A lag bolt provides a strong connection for certain applications, such as connecting a deck header to the exterior wall of a house.

Licensed Professional Engineer
A Licensed Professional Engineer (P.E.) is State licensed to design residential and commercial structures, inspect and evaluate residential and commercial buildings including structural problems and design structural repairs, etc.

Lintel
The structural beam that supports a window or door opening.

Load Bearing
A load bearing wall, or other similar structure, is a structural component that can not be removed without providing an alternate means of support.

Lolly Column
A lolly column is a concrete filled steel pipe column typically used to support a girder or other beam.

Louvers
An open vent cover

Newel
A post that terminates a railing.

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Open Space (NAOS)
Areas surrounding lots within a subdivision which cannot be developed or disturbed.  Arizona house plans that are located in desert areas typically require this.

Partition Wall
A partition wall is a wall that has no structural function and is installed to divide the living space of a home.

Percolation (perc) Tests
A study conducted to determine the suitability of the soil for septic systems

Retaining Wall
A retaining wall supports the earth on a hill. Retaining walls can be constructed of concrete block, poured concrete, fieldstone, brick, railroad ties, etc.

Roof Sheathing
The roof deck is installed over the roof rafters and provides the surface for the application of the roofing shingles. The roof deck (sheathing) can be plywood, plank or hardboard.

Septic Recovery Area
That portion of the lot reserved for future septic system drain fields.

Septic System
This is the sewage disposal system that is used on the vast majority of rural lots. The system consists of a buried concrete tank which first filters the solids from the liquid and then distributes those liquids to underground trenches called "drain fields" where the liquids are absorbed into the earth.

Service Panel
The service panel is the center of the electrical service in the house. The service panel is the location of the electrical circuit breakers or fuses.

Settling
Every home settles to a certain extent after construction; problems occur when the settling is uneven and cracks occur in the foundation walls.

Sheathing
The sheathing on a home is the structural wrapper of a home and is located between the structural skeleton of the home and the exterior siding and roofing.

Sill
The first structural component of the framing that rests on the foundation wall.

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Site Plan
Lot and building dimensions are shown on this illustration of the building site.

Stair Rail
A hand railing in a stairwell.

Stair Riser
The vertical portion of a stairway located between two adjacent treads.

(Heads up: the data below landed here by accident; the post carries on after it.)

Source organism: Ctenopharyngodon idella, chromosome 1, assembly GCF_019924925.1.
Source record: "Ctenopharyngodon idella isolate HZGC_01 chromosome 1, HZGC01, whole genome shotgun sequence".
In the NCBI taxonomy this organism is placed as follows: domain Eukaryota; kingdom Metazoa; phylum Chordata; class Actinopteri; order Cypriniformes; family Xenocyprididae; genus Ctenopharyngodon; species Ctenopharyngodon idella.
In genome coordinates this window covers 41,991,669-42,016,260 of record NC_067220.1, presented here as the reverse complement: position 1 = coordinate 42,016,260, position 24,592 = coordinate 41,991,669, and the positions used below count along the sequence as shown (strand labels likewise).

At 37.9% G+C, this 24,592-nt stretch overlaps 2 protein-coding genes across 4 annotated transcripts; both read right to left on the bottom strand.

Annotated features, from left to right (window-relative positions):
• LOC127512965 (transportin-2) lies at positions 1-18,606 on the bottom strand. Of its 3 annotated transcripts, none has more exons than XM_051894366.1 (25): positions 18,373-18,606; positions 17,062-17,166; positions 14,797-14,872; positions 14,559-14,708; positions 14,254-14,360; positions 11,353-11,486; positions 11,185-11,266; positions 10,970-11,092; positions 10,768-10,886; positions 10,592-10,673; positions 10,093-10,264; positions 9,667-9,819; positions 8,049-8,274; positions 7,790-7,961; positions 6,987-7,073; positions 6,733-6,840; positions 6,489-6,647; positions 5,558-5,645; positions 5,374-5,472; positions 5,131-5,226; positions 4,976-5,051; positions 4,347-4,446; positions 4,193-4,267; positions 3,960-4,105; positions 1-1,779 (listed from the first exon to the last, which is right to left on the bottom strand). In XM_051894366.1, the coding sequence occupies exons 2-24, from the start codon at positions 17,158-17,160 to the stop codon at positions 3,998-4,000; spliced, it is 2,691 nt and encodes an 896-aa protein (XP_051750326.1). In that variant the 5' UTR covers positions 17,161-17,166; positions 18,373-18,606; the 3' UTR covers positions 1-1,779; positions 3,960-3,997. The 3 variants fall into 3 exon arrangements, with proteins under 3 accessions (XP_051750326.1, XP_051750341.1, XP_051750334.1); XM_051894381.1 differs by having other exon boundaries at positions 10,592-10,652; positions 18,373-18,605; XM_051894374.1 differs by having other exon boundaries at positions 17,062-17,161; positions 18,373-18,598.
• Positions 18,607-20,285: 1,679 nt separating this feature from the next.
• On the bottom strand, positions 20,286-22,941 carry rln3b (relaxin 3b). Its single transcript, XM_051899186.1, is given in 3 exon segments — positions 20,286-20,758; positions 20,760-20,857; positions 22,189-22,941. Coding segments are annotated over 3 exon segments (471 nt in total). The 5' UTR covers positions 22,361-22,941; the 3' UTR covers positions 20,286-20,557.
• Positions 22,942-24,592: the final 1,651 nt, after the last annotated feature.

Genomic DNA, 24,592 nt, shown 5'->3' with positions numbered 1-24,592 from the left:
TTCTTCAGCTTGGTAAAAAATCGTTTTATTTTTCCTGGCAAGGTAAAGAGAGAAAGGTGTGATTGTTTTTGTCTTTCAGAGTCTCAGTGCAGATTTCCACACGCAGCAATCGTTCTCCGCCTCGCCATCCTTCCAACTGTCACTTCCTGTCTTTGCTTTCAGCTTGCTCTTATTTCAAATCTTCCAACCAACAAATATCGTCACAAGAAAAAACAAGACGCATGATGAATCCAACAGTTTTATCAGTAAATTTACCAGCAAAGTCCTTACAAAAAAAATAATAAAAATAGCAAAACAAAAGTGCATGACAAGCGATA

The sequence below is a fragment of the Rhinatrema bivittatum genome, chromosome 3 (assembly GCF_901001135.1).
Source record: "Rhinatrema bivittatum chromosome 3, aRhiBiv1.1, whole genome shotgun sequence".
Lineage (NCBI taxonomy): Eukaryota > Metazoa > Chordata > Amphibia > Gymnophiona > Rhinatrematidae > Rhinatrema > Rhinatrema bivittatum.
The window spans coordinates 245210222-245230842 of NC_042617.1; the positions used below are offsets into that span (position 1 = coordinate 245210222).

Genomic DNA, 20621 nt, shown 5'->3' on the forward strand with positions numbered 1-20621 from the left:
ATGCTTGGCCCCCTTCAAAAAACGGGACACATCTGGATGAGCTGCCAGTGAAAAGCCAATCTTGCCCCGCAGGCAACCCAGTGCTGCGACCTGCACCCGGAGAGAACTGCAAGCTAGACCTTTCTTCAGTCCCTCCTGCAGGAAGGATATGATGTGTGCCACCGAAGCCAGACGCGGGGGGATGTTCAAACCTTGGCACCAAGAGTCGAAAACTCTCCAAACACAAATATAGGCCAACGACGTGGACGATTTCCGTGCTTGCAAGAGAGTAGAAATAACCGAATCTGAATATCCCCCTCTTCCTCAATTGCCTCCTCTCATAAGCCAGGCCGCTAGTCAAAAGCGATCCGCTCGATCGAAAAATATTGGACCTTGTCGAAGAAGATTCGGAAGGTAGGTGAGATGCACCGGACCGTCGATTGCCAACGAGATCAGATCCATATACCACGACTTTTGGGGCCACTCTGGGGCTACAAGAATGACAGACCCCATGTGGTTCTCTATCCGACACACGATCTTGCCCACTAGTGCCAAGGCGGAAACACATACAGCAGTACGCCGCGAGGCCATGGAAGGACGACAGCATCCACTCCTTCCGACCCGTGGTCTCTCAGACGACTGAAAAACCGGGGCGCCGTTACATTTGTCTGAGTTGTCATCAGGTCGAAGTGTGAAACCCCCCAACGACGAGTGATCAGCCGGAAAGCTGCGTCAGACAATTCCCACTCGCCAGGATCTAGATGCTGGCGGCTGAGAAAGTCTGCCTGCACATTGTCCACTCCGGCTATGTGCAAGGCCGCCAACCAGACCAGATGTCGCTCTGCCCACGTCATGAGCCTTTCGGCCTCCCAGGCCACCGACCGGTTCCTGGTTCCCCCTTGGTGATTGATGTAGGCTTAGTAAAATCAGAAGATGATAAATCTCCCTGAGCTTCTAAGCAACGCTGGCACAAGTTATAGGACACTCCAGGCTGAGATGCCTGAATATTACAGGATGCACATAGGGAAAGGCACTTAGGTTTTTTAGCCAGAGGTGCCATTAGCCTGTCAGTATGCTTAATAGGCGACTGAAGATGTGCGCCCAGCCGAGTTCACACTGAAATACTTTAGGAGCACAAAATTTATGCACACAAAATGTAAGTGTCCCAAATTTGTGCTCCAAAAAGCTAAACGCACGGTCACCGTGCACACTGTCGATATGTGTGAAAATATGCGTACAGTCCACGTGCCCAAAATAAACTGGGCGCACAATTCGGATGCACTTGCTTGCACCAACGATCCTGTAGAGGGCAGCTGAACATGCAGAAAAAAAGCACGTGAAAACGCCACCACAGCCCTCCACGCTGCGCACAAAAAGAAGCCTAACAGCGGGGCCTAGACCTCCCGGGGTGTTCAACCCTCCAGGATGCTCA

Stair Tread
The horizontal step of a stairway

Structural Integrity
Structural integrity is a measure of the quality of construction and the ability of the structure to function as required.

Stud
Vertical wooden members that frame a wall.

Sub Flooring
The plywood, planks or hardboard that is installed over floor joists to accept finished flooring.

Truss
A truss is a special structural member that has more strength than a typical beam and is typically used for roof rafters and floor joists.

Underground Service
An underground electrical service is a service where the conductors approach a home underground.

Window Casing
The decorative portions surrounding the interior side of a window opening.

Window Sash
The inner frame that contains the window glazing.

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Finance & Real Estate Terms:

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Adjustable Rate Mortgage (ARM)
An adjustable rate mortgage is a mortgage that can vary (up or down) over the life of the loan in relationship to changes in the index (ARMs are sometimes called variable rate mortgages). Typically, the initial mortgage interest rate on ARMs are lower than those for fixed rate mortgages; however, over time, since rates on ARMs can vary over the life of the mortgage, a fixed rate loan may eventually have a lower interest rate. Your lender can provide you with details regarding the mortgage programs that are available. Mortgage Calculator

Adjustment Period
ARMs are available with different adjustment periods, typically one, three, five, or seven years; the interest rate on the loan can change at the end of the adjustment period.

Amortization
Mortgage loans are amortized when they are repaid in equal payments consisting of principal and interest. Over time, as the mortgage is repaid, the outstanding portion of the debt is reduced and the equity increases. In the early years of the mortgage, the largest portion of the mortgage payment pays the interest on the loan and the smallest portion pays back the loan principal; in the later years of the loan, the reverse is true. Lenders and borrowers are protected against financial loss which may result from legal defects in the Title, or other claims against the Title by insurance known as Title Insurance.

Annual Percentage Rate (APR)
A measure of the cost of credit, expressed as a yearly rate. It includes interest as well as other charges. Because all lenders follow the same rules to ensure the accuracy of the annual percentage rate, it provides consumers with a good basis for comparing the cost of loans, including mortgage plans.

Appraised Value
An opinion of the value of a property at a given time, based on facts regarding the location, improvements, etc., of the property and surroundings.

Buydown
With a buydown, the seller pays an amount to the lender so that the lender can give you a lower rate and lower payments, usually for an early period of the loan. For example, the interest rate may be 6% in year one, 7% in year two, and then 7.5% each year thereafter. The seller may increase the sales price to cover the cost of the buydown.

Cap
A cap refers to the limit on how much an interest rate can change at an adjustment period, or over the life of the loan.